We had the good fortune of connecting with Bethany Fortner and we’ve shared our conversation below.
Hi Bethany, can you share a quote or affirmation with us?
I don’t know if this came from a quote I heard elsewhere and internalized or from my own compilation of experiences, but I like to remind myself to ‘make art however I can make it.’ My philosophy for the past few years has been to metaphorically follow around my inner child as she wanders from idea to idea, enjoying her own creativity and exploring whatever sparks her curiosity. That means that sometimes I’m making art out of toilet paper and sometimes I’m watercolor painting. I’ve learned not to tell that inner child, “No we don’t know how to do that well enough” because she has her own kind of wisdom and her own level of stubbornness. What I learn by following her lead despite whatever experience I lack has been incredibly therapeutic. I find what I’m working on often parallels what I’m learning in therapy or what I’m experiencing in my relationships and, in fact, the art process deepens my understanding of it. So when I land on an idea I like and my concerns about perfection, or correctness start to creep in, I pick up my pen or my tablet or my paintbrush and I make it however I can anyway. Often that first wobbly attempt is the most meaningful piece to me out of a given collection in the end. When I create that way, I feel connected to and proud of my work in a way that is less affected by what others think. It’s still a work in progress. Sometimes I don’t get along with that little inner me, and that’s okay. We’ll just do the best we can.
Alright, so let’s move onto what keeps you busy professionally?
Currently, I am working in watercolor and ink doing abstract paintings/drawings, although I have done self-portraiture, trash art, metalwork, acrylic and oil paintings to name a few. I think what sets my work a part is how much art I make and how many types of art I explore. I move from one series to the next working in completely different media sometimes, but exploring similar themes. I was fortunate enough to be encouraged in my pursuit of art by my family and friends growing up, so I did not have much in the way of external blocks to creating and owning an art business. I did however have some mental health issues that hindered my ability to accept myself enough to make the art I needed to make. I’m still unraveling that, and the process is visible, I think, in the evolution of my work. I am learning to trust myself, to make mistakes, to sit with discomfort, to risk putting myself out there enough to make a friend or share a story, and to love myself no matter what. It’s important to me to allow myself to be creative and I want others to feel like they can do that too in whatever way makes sense for them. Art is such an incredible way to practice things you learn from existing in the world as a human, and to practice accepting yourself where you’re at right now.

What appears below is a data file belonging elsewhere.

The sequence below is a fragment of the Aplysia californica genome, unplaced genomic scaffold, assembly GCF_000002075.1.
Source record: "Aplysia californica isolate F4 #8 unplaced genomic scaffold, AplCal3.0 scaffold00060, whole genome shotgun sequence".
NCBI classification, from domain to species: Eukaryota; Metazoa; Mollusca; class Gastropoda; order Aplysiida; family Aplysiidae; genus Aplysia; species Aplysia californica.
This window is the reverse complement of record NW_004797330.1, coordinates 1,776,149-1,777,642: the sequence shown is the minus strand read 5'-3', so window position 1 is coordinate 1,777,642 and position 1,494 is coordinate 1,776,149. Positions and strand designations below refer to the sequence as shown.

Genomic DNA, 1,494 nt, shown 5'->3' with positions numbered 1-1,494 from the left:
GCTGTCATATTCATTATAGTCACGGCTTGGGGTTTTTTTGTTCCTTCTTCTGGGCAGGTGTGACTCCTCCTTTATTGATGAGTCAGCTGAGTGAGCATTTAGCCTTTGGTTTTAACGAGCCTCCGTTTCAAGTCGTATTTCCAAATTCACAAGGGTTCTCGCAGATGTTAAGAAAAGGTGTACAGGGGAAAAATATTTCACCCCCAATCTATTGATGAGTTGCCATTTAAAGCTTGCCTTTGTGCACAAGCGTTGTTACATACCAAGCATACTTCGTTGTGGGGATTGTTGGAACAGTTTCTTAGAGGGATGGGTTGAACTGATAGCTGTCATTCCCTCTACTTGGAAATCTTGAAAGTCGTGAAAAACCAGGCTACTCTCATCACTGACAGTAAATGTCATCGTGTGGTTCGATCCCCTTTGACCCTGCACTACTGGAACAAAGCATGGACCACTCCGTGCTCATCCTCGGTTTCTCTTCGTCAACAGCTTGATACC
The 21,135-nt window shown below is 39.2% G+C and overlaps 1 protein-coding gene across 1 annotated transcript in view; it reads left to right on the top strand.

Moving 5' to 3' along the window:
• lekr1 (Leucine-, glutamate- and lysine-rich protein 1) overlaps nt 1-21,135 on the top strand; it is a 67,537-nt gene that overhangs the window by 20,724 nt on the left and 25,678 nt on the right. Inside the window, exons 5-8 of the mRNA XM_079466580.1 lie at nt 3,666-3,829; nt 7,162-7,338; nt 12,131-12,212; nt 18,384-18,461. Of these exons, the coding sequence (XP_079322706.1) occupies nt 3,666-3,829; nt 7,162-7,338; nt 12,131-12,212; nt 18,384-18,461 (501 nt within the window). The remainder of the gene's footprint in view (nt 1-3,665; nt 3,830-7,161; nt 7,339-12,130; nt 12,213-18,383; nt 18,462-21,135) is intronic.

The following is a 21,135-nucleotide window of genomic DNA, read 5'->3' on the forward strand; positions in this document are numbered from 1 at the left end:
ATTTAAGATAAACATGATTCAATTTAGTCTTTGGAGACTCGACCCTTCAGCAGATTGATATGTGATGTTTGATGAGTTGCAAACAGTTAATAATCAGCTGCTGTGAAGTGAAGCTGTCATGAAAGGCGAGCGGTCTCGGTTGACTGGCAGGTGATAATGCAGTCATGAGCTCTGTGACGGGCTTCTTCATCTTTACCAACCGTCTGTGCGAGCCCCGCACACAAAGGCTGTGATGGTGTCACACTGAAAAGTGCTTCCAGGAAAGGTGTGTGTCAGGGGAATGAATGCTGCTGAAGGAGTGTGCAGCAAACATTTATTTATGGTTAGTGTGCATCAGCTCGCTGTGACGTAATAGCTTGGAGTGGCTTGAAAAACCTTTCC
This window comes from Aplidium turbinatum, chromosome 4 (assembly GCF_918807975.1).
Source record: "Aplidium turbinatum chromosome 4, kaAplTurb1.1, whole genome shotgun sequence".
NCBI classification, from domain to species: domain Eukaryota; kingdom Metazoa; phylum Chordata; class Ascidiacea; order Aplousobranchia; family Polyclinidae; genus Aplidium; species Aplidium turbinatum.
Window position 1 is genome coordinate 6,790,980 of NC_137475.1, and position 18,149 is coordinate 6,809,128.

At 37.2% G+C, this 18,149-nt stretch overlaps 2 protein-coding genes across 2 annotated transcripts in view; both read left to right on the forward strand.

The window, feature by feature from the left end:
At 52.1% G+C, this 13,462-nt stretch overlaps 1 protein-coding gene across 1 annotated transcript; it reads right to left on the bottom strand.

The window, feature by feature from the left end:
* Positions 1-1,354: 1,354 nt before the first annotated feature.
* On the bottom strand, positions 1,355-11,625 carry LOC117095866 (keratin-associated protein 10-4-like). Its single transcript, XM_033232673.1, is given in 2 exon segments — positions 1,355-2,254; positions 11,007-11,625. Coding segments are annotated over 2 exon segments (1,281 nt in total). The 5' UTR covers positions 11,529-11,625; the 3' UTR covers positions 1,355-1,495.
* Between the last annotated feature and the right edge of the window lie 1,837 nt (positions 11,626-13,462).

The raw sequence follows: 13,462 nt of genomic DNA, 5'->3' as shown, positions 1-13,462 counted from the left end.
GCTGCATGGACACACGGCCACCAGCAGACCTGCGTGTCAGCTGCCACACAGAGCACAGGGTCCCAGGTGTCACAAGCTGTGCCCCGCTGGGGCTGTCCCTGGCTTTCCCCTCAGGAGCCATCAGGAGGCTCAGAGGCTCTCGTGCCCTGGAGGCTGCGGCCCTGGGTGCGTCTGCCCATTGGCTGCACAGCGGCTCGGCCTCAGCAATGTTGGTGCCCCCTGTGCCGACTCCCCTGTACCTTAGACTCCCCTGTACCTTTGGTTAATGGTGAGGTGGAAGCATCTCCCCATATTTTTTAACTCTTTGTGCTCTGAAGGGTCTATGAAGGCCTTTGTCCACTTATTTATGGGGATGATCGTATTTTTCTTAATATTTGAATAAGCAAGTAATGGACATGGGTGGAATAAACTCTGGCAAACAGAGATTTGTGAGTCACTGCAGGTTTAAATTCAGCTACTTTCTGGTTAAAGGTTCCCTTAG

Let’s say your best friend was visiting the area and you wanted to show them the best time ever. Where would you take them? Give us a little itinerary – say it was a week long trip, where would you eat, drink, visit, hang out, etc.
I tend to be a homebody and with Covid, I haven’t been out and about much, but there are a few places I venture out to visit when I’m ready to explore. As far as shops go, I enjoy perusing the shelves of zines at Wasted Ink Zine Distro. Practical Art in central Phoenix has so much funky art to explore that I can’t resist wandering in there for a while. On a nice day, I enjoy easy hiking at Lake Pleasant with a picnic lunch in my backpack. Every once in a while I take a trip to Wildlife World Zoo in the west valley and enjoy the sights and sounds of all the animals. Sometimes I bring a sketchbook and doodle all the amazing things I see there. As for food, I enjoy Olive & Ivy in Oldtown Scottsdale, Valle Luna Mexican Food, Chennai Chettinaad Palace for delicious Indian Food, Malees–also in Oldtown Scottsdale–serves amazing Tom Kha Gai, and El Guero Canelo for the yummiest Sonoran hot dogs.
Shoutout is all about shouting out others who you feel deserve additional recognition and exposure. Who would you like to shoutout?
I owe a lot of my ability to pursue my creative endeavors to my family. Both of my parents encouraged me to pursue and enjoy art growing up. My husband has always been interested in and supportive of the things I make. He also has made nearly every technological aspect of my art business possible, as technology is sort of confounding to me. I am incredibly grateful to all of my art teachers over the years (even the ones I didn’t get along with) for sharing their knowledge and giving me space to create. I also have found friendship and encouragement in the online communities of artists I have been a part of. Thank you all!